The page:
Liberal comedian Jimmy Dore has been talking about politics and religion for years now, and his new collection of essays and rants is called Your Country Is Just Not That Into You (Running Press, 2014).
In the excerpt below, Dore talks about the problems with religion, including the concept of Hell:
I find that people who need to be publicly religious are always putting on a show of one form or another, and I am always suspect of them. All the mainstream religious “group thinks,” and that scale scares me. You don’t get to think your own thoughts about things inside religions.
Oh sure, I hear the religious now, “No, no, no, we encourage questions!”
Oh really? You encourage questions? But you only encourage one answer, correct?
What if your answers aren’t the ones the church has to those questions? I mean, you can’t start coming up with your own answers to questions that contradict church doctrine and still stay in the church, can you?
Why do religious people get a pass for being ignorant in ways other people don’t? For instance, if I think that gays are defective, immoral, and will burn in hell, then I’m just a good Christian. Or just a good Muslim, or a good Jew. Why is it that the more religious you are, the more ignorant you are allowed to be in America?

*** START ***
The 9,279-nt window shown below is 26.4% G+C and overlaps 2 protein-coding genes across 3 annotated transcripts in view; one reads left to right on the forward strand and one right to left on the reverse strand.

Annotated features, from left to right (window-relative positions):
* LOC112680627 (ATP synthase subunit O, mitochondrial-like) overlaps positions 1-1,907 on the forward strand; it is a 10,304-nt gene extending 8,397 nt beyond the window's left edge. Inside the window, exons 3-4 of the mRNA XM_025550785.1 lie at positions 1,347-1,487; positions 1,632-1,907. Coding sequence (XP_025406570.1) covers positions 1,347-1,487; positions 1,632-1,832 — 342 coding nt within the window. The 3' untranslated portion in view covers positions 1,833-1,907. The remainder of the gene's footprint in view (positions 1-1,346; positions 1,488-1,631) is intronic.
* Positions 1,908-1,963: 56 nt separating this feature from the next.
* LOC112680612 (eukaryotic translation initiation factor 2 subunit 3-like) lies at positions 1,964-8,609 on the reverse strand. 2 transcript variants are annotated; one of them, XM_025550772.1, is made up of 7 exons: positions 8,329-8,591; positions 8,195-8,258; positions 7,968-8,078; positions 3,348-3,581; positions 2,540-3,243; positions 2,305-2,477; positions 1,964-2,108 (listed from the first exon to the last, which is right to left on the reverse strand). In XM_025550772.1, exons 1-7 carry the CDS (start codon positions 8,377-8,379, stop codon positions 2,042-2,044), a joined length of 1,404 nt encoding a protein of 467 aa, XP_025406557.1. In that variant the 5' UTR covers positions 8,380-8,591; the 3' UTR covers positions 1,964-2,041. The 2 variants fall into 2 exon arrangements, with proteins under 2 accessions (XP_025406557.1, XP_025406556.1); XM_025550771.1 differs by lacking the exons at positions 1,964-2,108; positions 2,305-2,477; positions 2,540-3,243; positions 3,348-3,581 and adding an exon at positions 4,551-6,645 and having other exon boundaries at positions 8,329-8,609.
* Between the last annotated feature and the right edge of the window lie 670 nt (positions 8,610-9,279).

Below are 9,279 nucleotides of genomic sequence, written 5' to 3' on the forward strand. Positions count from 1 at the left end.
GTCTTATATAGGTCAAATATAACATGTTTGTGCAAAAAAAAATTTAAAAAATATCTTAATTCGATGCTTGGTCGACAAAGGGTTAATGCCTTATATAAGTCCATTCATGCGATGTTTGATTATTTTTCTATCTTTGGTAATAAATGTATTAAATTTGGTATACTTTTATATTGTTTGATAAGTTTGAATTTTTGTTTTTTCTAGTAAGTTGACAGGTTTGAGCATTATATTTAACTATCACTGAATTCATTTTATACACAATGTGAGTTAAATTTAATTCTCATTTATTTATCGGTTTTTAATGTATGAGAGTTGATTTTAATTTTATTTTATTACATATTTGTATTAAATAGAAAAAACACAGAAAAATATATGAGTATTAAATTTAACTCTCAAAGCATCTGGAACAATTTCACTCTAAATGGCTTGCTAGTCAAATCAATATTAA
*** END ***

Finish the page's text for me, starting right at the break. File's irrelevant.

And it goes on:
In our society, there is the expectation that we should watch what we say around the overly religious. Some members of my family are waaaaaay too religious — like the “born again” kind of crazy. Last year, I was at a family reunion with my parents and a few of my brothers, sitting around a picnic table having some laughs and talking about the latest, craziest thing Pat Robertson had said when some “born agains” pulled up in their car.
“Hey, watch what you say about religion, here comes Angela and her family, and they are really sensitive about that stuff,” my father immediately warned us.
And we all quickly changed the subject as to not offend this overly religious family member. And it pissed me off, I mean, ’til this day it pisses me off that I let that happen and didn’t say something.
Why? Because I am sick of politely dancing around the people who claim to be saved and know they are going to heaven. If you are so sure and so filled with God’s love, then what in the world could anything I say ever mess you up?